Another aspect of the mine that was delaying its approval was the proposed groundwater management scheme. The scheme set out to monitor and minimise impacts to water resources of the Great Artesian Basin; ensure groundwater drawdown at Doongmabulla Springs Complex does not exceed 0.2m and that there is no ecological impact at the springs; and monitor and minimise impacts to other groundwater-dependent ecosystems. (Environment, 2019) The scheme needed to comply with the Environmental Protection and Biodiversity Conservation Act 1999 (CTH). As a result of these changes it is assured that if the plan is stuck to the groundwater will be protected. The main stakeholders to this are the nearby farmers present and future. This scheme ensures that the water is used in a sustainable way.
The implementation of laws needs to ensure that they protect the longevity of the environment, whilst fostering a booming economy. Adani have broken environmental laws as seen at the Abbot Point port. This was due to Adani breaching their Temporary Emissions Licence (TEL) during Cyclone Debbie. A TEL gives companies like Adani permission to release contaminants into the environment in both a natural and sabotaged event. (Business, 2019) They spilled water that was 800 percent dirtier than what was approved to drain into the wetlands. (NITV, 2019) The maximum fine for breaching this licence is $2.7 million, but when taken to court they were only fined $12,000. (ABC, 2019) This fine is not enough for a breach of this size and for such a large company, so is not a deterrent. Therefore, Adani should get fined much greater amounts if they breach other contracts and licenses. This demonstrates that the penalties for breaching the law are ineffective.
The current laws are out of date with the serious threat that mining has on climate change. The current processes are not in Australia’s best interest to uphold treaties such as the Paris agreement. The Paris agreement is a legally binding treaty that aims to combat world wide climate change. Shadow minister for energy and climate, Mark Butler, stated what he thought about the Adani mine saying, “I think that opening up a new coal basin in the Galilee Basin in Queensland is not in the national interest.” (Australian Financial Review, 2019) The Paris agreement was a landmark agreement that came to life in 2015 at the United Nations Framework Convention on Climate Change. The main aim is to keep global warming below 2 degrees. The pledged fossil fuel emissions between 2015-2030 is 480 billion tonnes of emissions, but Australia isn’t doing anything to support this. (The Conversation, 2019) The Adani mine is estimated to generate 4.7 billion tonnes of greenhouse gas emissions. This is concerning as this amount is over 0.5% of the remaining worldwide carbon budget. (APH, 2019) Currently, the average level of CO2 pollution per person in Australia is four times the world average. The generation of electricity from coal burning creates 73% of Australia’s carbon pollution. (WWF, 2019) These figures clearly demonstrate that Australia needs to be actively taking steps to improve their carbon emissions and improve on these figures. Instead, Australia is looking on old energy sources and in the process, causing irreversible damage to the environment. Through the Paris agreement it shows that Australia is legally required to reduce their emissions of fossil fuels, but this doesn’t mean they should just export it to other countries; this can be seen with 87% of Australia’s coal being exported globally. Additionally, as the government has allowed Adani to tap into the Galilee Basin, this is a gateway to allow more mines in the area such as the proposed Clive Palmer mine. This mine will be able to produce 33% more coal than the neighbouring Adani mine. (Envlaw, 2019) The stakeholders of such a problem are not just the Australian population, but everyone in the world, as climate change will have catastrophic effects if treaties such as the Paris agreement aren’t held as high as they should.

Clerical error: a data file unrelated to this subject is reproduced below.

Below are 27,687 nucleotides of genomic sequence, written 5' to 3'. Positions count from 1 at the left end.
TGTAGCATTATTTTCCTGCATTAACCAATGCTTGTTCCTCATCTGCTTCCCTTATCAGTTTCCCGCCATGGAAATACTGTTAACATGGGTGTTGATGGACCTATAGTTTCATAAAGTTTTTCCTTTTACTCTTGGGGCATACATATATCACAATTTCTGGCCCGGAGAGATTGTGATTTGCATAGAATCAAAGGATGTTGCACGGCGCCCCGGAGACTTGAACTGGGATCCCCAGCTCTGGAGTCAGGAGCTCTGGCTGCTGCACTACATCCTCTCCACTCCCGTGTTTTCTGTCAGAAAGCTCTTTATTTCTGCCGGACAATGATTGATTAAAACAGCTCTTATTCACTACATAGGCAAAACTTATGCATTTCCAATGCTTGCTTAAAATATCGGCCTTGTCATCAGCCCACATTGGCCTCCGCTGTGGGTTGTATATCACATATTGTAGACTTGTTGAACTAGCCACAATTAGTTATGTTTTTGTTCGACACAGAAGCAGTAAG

Thus, proving that environmental laws are not playing their part in protecting the environment. Although sections of the law have played a vital role in protecting the endangered black throated finch and the waterways surrounding the mine, they do not appear to have broader powers. This is evident with the extreme impact on climate change that this mine will have. Also, the impact that the contaminated water had to the wetlands surrounding the Abbot Point port. The Australian government need to seriously consider the way in which they use laws to allow large companies like Adani to operate in Australia in a way that has such a negative effect on the environment.